How Companies Can Tell They’ve Outgrown Their Single Developer
In the beginning, many companies and entrepreneurs start their journey by hiring a freelance developer to help them bring their vision to life. Whether you were dreaming of an app or just needed to create a dynamic and exciting website, your first developer was the person who helped you bring your vision to life.
Dec 2020 - 4 minutes read
However, as your company grows and begins to expand, you may soon be faced with a choice: stay with your single freelance developer and work within the confines of their abilities or start looking for a larger development company that can handle your growth.
How will you know when that time has come?
5 Signs You’ve Outgrown Your Freelance Developer
Sometimes, the choice is obvious, but other times it can be difficult to know when it’s time to expand. If you’ve only ever known one system, inefficiencies and potential problems can be difficult to spot. However, just because you don’t see them doesn’t mean they aren’t making you vulnerable and putting your company at risk.
Today, we’ll talk about how companies can tell when they’ve outgrown their single developer, and what they should do when they’ve realized it’s time to move on.
Growth is slow
Has your company’s growth stalled or stopped completely because your app or website can’t keep up with demand? If there are bugs in your app, or your website is creaky and showing its age, it can hamstring a growing company.
Freelance developers who are just getting called in to do periodic maintenance, or are grinding on your project alone day after day are likely not doing their best work. Working alone or jumping into this work periodically are both terrible situations for any developer. It’s hard to maintain any kind of momentum, and often even the most dedicated developers give in to the temptation to do the absolute bare minimum before moving on.
Communication and project management have become your job
Unless you’ve found a unicorn, the average freelance developer isn’t a great project manager. Nor should they be. Chances are they pursued a freelance career because they valued their independence, and aren’t going to be thrilled to be treated as an employee.
For best results, a freelance developer should be giving your development work their sole focus. After all, that’s the expertise you hired them for.
However, as your project gets larger, it will need some management support. If you’re working with a freelancer, chances are you will end up being the person doing all this project management work.
If you’re not willing or able to take on this work, you may need to think about hiring an agency that can provide project management services in-house.
You don’t have a back-up plan if your developer gets hit by a car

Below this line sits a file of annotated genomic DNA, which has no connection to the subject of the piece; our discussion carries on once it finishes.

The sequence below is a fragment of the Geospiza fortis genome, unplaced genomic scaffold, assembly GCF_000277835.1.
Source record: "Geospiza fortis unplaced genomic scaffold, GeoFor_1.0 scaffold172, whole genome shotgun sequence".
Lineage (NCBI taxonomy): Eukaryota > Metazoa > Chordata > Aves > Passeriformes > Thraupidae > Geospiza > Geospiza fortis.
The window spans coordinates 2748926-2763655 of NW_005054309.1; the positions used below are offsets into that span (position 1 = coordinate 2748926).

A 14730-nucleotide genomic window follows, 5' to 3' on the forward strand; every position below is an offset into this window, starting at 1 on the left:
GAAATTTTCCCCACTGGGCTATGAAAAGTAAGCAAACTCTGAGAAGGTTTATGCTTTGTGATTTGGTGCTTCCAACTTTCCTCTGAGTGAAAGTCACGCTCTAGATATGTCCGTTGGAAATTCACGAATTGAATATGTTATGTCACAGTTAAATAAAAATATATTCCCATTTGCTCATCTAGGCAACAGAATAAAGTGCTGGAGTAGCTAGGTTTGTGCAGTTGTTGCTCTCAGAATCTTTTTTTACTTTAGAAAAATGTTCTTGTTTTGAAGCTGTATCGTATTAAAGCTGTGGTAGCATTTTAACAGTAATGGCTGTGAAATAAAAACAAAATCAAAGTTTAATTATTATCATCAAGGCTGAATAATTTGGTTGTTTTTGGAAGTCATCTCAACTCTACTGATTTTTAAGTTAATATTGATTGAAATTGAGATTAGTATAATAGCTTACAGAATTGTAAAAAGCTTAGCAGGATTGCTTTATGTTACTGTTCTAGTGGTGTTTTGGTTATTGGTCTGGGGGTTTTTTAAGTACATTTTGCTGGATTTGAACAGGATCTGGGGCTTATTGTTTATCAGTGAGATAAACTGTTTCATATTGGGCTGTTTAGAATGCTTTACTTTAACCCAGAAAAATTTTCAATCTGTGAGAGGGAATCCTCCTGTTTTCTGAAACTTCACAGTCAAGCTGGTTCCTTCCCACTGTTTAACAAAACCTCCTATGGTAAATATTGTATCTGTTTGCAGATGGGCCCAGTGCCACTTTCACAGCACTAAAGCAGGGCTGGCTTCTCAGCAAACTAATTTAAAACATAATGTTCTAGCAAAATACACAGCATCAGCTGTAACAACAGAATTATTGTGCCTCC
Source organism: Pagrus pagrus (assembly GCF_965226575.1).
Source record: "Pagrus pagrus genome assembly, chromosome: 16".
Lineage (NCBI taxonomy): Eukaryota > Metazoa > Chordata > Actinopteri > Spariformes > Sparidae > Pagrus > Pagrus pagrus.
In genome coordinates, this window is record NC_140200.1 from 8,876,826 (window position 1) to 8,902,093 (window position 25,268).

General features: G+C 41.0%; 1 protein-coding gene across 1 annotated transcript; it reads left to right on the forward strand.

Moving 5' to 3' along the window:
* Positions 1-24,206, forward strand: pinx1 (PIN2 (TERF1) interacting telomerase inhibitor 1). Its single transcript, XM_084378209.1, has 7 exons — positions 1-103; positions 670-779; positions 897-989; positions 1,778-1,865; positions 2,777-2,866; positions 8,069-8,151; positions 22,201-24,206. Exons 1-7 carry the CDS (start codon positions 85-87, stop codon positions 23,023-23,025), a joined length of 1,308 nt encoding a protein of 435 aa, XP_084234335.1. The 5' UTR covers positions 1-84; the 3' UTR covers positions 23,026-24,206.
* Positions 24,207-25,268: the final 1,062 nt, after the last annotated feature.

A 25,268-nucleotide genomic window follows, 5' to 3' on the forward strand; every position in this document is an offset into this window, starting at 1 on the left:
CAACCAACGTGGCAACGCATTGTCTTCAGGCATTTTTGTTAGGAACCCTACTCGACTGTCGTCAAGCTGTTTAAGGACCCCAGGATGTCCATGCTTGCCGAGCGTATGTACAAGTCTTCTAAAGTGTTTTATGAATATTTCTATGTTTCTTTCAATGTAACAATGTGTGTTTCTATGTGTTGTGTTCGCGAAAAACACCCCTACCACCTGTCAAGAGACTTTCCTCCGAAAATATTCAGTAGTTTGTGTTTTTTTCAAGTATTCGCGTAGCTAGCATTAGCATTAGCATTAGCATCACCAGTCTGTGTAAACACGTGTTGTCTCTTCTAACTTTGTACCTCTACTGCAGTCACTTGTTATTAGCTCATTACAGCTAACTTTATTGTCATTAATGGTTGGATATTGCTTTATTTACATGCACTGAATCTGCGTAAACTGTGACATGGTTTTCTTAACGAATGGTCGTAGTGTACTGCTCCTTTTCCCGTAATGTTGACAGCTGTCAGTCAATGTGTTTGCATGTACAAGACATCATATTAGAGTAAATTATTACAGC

Do you lie awake at night wondering what would happen to your company if your single developer got hit by a car? You’re not alone. Any company that relies on a single person for their development is taking on a huge amount of risk. Accidents can happen at any time, and if you don’t have anyone else who knows how to do what they do, it puts the survival and success of your company in jeopardy.
Good development agencies have contingency plans in place for situations like these, and will have a roster of team members who can step in and take control if something happens to one of their colleagues. If your company is too big to rely on one single person, you may want to start thinking about enlisting the help of an agency.
Problem-solving and innovating is time-consuming
Any developer will tell you that their profession is both an art and a science. It can be incredibly challenging for even the most talented developer to work alone. Solving problems and innovating new ideas is a lot easier when you have someone to talk over ideas with, who can challenge your assumptions and push you to do better.
A solo developer working alone doesn’t have any of these supports, and as a result may take longer to solve problems and roll out new innovations. If you’ve noticed that it’s taking longer and longer for your developer to solve problems and implement new solutions, they’re either stagnating or have reached the limit of their skills. Either way, it’s time for your company to move on.
You’re making compromises
One of the best aspects of development is how it can rise to meet any challenge. Coming up with a solution might take a long time, but eventually, you can get there.
If your freelance developer is continually advising you to make compromises, take shortcuts, or cut back on your requests, it’s probably because they don’t know what to do, or can’t handle the workload. Before you compromise on your vision, get in touch with an agency and get a second opinion.
Moving Forward from Your Single Developer
The best way to move on from your single developer is to do so respectfully and honestly. Don’t undercut them by bringing in a company behind their back and without their knowledge. Instead, have a direct and straightforward conversation (preferably in person), where you lay out your growing needs, and explain why you think it’s time for the company to move on from their services.
If they’re a professional, they’ll see that they aren’t able to handle your needs anymore. To help maintain a cordial relationship, you can offer to write them a letter of recommendation, or put a post on their LinkedIn wall vouching for their skills.
To keep things running smoothly, try to ensure that there’s enough time for your freelancer to sit down with the incoming agency, so they can turn over any company assets that they’ve been safeguarding, like the GitHub account and all the administrator passwords.
Moving on from your freelance or solo developer might seem stressful, but remember: it’s a sign of positive change and growth. Don’t be apologetic for your success.